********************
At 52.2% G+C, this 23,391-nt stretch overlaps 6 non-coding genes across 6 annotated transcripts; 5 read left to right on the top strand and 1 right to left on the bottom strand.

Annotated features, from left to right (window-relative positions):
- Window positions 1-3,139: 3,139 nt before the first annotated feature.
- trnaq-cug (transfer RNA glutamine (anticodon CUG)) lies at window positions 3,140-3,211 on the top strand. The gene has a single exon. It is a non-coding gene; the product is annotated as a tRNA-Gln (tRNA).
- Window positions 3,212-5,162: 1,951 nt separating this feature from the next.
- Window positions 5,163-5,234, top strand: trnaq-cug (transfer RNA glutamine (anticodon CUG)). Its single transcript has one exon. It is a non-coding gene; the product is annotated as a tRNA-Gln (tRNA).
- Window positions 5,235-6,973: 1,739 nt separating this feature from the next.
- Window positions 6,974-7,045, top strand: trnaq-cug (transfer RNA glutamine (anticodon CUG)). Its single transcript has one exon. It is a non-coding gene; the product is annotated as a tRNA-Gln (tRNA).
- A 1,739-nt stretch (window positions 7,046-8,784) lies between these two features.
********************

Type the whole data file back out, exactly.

At 52.2% G+C, this 23,391-nt stretch overlaps 6 non-coding genes across 6 annotated transcripts; 5 read left to right on the top strand and 1 right to left on the bottom strand.

Annotated features, from left to right (window-relative positions):
- Window positions 1-3,139: 3,139 nt before the first annotated feature.
- trnaq-cug (transfer RNA glutamine (anticodon CUG)) lies at window positions 3,140-3,211 on the top strand. The gene has a single exon. It is a non-coding gene; the product is annotated as a tRNA-Gln (tRNA).
- Window positions 3,212-5,162: 1,951 nt separating this feature from the next.
- Window positions 5,163-5,234, top strand: trnaq-cug (transfer RNA glutamine (anticodon CUG)). Its single transcript has one exon. It is a non-coding gene; the product is annotated as a tRNA-Gln (tRNA).
- Window positions 5,235-6,973: 1,739 nt separating this feature from the next.
- Window positions 6,974-7,045, top strand: trnaq-cug (transfer RNA glutamine (anticodon CUG)). Its single transcript has one exon. It is a non-coding gene; the product is annotated as a tRNA-Gln (tRNA).
- A 1,739-nt stretch (window positions 7,046-8,784) lies between these two features.